On Friday 04 August 2017 12:48:31 Gene Heskett wrote:
> On Friday 04 August 2017 09:45:14 Jon Elson wrote:
> > On 08/03/2017 09:52 AM, Gene Heskett wrote:
> > > On Thursday 03 August 2017 06:54:02 andy pugh wrote:
> > >> You probably want CBN (or conventional abrasive) for HSS. Diamond
> > >> is Carbon. Carbon dissolves in steel.
> > >
> > > At room temps?
> > The local temperature where the diamond hits the metal is likely NOT
> > to be room temp.
> This is no doubt true.
> > Unless you grind at low speed under water, there
> > will be some damage to the diamond.
> Not under water, but an old fashioned kerosene lamp wick, stuck in a
> tomato can of K2 with the other end laying on the rotating disk, which
> is diamond side up, and a small piece of scrap alu laying on top of it
> for additional contact weight, keeps the disk wet with k2. There is
> a "pile" of k2 against the leading face of the tool about 1/8" high.
> K2 of course is also a hydrocarbon, and possibly saturated enough to
> lower the diamond damage rate? Something never studied at length
> I left it running last night, taking nominally .180" off the bottom of
> the tools last 5/16", and will measure that to see how much more I
> need to take off to get a tool .0505" wide, which should give enough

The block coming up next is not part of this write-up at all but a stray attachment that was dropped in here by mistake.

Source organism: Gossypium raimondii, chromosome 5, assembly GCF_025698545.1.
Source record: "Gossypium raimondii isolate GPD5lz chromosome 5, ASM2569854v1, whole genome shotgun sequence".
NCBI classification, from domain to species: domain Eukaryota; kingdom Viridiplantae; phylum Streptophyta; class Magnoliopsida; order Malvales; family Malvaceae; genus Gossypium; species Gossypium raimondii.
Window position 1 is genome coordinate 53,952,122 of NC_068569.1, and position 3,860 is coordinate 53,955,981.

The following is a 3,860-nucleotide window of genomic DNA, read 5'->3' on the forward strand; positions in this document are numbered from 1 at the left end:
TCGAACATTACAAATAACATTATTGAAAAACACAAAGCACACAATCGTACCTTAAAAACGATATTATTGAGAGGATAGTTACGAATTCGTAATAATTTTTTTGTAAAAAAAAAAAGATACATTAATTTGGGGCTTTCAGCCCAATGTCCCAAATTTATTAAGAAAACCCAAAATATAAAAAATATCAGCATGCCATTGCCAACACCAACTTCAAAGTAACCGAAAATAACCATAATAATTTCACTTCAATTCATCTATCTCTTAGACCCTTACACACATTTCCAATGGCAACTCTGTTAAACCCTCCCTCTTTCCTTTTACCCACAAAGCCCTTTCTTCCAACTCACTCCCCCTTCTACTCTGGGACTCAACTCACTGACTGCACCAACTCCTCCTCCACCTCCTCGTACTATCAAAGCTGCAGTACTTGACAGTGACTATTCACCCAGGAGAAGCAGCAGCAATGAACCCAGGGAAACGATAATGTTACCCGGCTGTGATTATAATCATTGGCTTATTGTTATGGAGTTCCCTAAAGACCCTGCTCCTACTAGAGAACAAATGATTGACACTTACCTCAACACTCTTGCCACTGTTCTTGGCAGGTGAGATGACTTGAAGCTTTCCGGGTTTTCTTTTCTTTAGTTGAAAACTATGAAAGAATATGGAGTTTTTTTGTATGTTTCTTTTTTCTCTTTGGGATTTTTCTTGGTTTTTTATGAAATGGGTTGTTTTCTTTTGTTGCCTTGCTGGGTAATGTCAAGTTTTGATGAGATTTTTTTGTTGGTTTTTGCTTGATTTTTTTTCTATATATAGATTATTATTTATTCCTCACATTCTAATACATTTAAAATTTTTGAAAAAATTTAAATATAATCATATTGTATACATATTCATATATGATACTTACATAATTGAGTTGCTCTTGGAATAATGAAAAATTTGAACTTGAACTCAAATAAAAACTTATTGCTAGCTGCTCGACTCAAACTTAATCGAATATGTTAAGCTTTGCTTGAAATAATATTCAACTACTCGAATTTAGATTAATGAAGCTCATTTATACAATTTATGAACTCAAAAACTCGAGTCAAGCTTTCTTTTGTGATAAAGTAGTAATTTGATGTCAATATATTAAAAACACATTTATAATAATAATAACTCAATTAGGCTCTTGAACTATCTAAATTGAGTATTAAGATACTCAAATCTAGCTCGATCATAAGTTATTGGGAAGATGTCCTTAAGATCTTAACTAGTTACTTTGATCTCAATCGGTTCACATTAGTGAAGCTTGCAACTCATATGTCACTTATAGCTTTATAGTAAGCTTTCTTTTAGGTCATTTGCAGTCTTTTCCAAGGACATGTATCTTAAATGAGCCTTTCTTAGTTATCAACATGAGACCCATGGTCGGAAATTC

> clearance it won't gall the SS and seize it in the action.
Which did not work, the diamond surface failing and leaving me with an
obviously tapered tool. So I put a carbide tool in the vice and trimmed
about 5/16" off the outer edge. Then I took the hss tool over to a
grizzly wet grinder, which has a white cupped wheel on the end, and keeo
it cool by dipping it in water, reformed the single tooth. It is just
barely tapered yet on the right, trailing face, and I have now made a
properly threaded stub on the end of a piece of 1.25" hot roll that will
screw into the action, however the thread OD is a few thou small.
But one thing bothers me. On close examination with a projector lens for
a magnifying glass, the left face of the thread has "torn away" places
that has caused me to stop the clear cut down to thread OD size about 10
thou early, then do the thread portion, then finish off with a slow
right to left sweep at the thread od to clean up the majority of the
tearout. This is a 10 tpi thread, and my tool is narrow, so the code
makes 2 passes at each diameter decrement, but with a .0045 offset one